“Deer will eat it, but they do seem to eat it better after it gets cold, after a frost hits it,” Tom said.

This is a likely explanation for the range of results that hunters have found. Most hunters are planting their food plots in September and October so that they can capitalize on the benefits, boosting available nutrition but also creating hunting opportunities on food plots. Apparently, there are soil conditions, weather conditions, or other factors that delay the favorability of brassicas for deer in some areas, so hunters may not see the kind of use in October, November and early December that they would like to.

So, you may be pleased with brassicas, or you may find that it just can’t hold a candle to your clover/grass plots. But if you want to give it a try, here are some thoughts to consider that may improve your success.

Varieties: There are plenty of reports of deer loving turnip greens, but for food plots, remember that turnips and swedes (another brassica) produce significant root growth. Feral hogs might root up the turnips to eat the tubers, but deer won’t. Rather than allowing your fertilizer to help grow big roots, choose a variety that wastes little effort on roots and puts more resources into leaves — like kale and rape. Of all the brassicas, more hunters who plant them are using dwarf essex rape, and the reason is cost. This is the cheapest variety of brassica you can get, and it is as likely as any other variety to be a deer favorite. You can buy it at feed-and-seed or farm-supply outlets by the generic seed name. If you want to experiment, there are a number of brand-name varieties you can try, like Biologic, but they are more expensive. If you’ve never tried brassica on your land, don’t go out and buy 10 acres worth of brand-name products to start off. Start cheap and small and wait for success.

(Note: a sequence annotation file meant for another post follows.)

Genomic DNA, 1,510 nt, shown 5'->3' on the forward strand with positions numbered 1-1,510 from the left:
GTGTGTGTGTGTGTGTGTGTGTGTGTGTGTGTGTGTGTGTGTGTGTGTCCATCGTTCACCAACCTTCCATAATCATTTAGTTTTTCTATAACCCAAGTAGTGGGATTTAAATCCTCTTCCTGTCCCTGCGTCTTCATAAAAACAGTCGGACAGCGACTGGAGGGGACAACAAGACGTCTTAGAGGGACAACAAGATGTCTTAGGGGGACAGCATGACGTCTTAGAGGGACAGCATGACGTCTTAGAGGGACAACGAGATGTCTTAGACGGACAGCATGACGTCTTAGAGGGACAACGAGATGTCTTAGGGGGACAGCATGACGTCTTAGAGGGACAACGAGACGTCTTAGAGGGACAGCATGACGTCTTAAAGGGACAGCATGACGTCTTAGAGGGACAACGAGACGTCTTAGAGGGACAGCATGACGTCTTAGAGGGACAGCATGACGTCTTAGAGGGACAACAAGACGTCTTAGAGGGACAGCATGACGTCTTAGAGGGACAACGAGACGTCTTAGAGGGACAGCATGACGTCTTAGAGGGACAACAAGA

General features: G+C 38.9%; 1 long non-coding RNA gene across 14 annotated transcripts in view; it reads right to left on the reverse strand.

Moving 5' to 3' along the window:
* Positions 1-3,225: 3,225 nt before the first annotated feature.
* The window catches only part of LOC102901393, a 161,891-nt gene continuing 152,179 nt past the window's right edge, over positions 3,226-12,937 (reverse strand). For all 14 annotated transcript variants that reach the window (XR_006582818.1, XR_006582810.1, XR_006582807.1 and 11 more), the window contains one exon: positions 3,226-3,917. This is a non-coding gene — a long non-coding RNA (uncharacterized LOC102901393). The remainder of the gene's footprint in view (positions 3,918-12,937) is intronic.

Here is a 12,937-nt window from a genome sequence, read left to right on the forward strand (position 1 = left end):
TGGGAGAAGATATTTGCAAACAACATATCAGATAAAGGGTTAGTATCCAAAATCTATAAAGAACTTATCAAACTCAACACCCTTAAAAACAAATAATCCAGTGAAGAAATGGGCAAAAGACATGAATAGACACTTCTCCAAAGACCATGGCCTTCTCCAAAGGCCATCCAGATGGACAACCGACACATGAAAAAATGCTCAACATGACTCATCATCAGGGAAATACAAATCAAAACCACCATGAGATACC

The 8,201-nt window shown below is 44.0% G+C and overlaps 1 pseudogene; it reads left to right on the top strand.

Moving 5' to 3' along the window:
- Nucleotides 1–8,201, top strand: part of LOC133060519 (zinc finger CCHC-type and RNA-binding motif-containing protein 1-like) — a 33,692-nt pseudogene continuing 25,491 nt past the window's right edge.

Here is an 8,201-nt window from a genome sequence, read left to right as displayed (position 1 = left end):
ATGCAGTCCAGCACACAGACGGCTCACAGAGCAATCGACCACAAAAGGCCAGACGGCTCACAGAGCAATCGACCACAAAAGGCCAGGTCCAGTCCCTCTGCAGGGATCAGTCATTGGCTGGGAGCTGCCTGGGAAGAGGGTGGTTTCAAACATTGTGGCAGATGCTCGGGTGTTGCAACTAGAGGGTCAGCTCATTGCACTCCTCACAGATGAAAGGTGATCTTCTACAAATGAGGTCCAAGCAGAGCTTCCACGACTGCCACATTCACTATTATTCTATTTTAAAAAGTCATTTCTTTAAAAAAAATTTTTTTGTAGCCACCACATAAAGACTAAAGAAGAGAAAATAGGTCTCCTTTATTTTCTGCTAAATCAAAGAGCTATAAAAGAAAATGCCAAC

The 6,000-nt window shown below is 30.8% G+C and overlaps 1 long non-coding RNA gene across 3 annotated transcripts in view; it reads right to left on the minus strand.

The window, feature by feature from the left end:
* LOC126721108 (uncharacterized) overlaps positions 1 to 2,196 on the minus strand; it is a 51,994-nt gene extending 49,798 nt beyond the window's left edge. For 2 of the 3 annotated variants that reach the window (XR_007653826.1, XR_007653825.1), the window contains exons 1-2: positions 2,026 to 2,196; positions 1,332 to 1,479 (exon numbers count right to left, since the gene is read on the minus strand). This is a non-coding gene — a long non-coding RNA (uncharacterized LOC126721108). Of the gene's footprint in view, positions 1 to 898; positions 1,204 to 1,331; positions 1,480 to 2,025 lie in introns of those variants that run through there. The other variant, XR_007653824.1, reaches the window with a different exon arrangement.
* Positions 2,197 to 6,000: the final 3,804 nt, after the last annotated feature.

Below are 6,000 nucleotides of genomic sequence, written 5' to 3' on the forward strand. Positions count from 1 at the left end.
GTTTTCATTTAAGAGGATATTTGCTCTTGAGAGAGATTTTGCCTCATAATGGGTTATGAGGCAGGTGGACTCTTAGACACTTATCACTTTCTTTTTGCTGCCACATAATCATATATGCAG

Seeding Rate: A little bit of brassica seed goes a long way. Most livestock guidance that I have read calls for three to four pounds of seed per acre if you are drilling or using a cultipacker. Double the rate for broadcasting. However, if you are mixing the brassica in with your clover and small grains, don’t go so heavy.

“There’s one thing I have learned,” said Tom Mims, “if you’ve got it in good soil and you get plenty of rain, it grows up so fast and so thick it shades out the clover. So when you plant it’s probably good to mix it lightly with grass and clover and maybe plant some 100 percent rape stands in addition.”

Fertilizing: There’s no doubt you will get the best results if you pull a soil sample for your plots, but without one be sure to lime the plot well (see last month’s Wildlife in Mind for lime advice), as brassicas require a pH of at least 6.0, and they must have adequate phosphorous and potassium. Without a soil test, put out 400 to 500 pounds of 10-10-10 per acre when you plant. 

You may also need to top-dress with nitrogen later in the season. Brassicas are heavy nitrogen users, so hit it with 30 to 50 pounds of ammonium nitrate if you see it struggling. This is not mandatory: Tommy Hunter said he has begun top-dressing with nitrogen, but even in the years before he started doing this, the deer didn’t seem to slow down their browsing.

Planting Dates: You can plant brassica almost any time except during the driest, hottest months of summer. Some of the hunters I talked to were planning to plant it this spring for a summer crop, or you can plant it in the fall for a winter crop. Again, it is likely you won’t get much use by deer until after heavy frosts, or you might be surprised and see good use during the spring and summer. It’s too bad you can’t predict your success with this crop, but it’s worth a try.

On the other hand, if you’re having luck with mixed clover and cereal grains, you might just stick with that. Clover fixes its own nitrogen and costs you less for fertilizer, it has high protein content, and is more reliable based on years of deer-management experience. But a sideline experiment with brassica can’t hurt.

Become a GON subscriber and enjoy full access to ALL of our content.

New monthly payment option available!


Leave a Comment

You must be logged in to post a comment.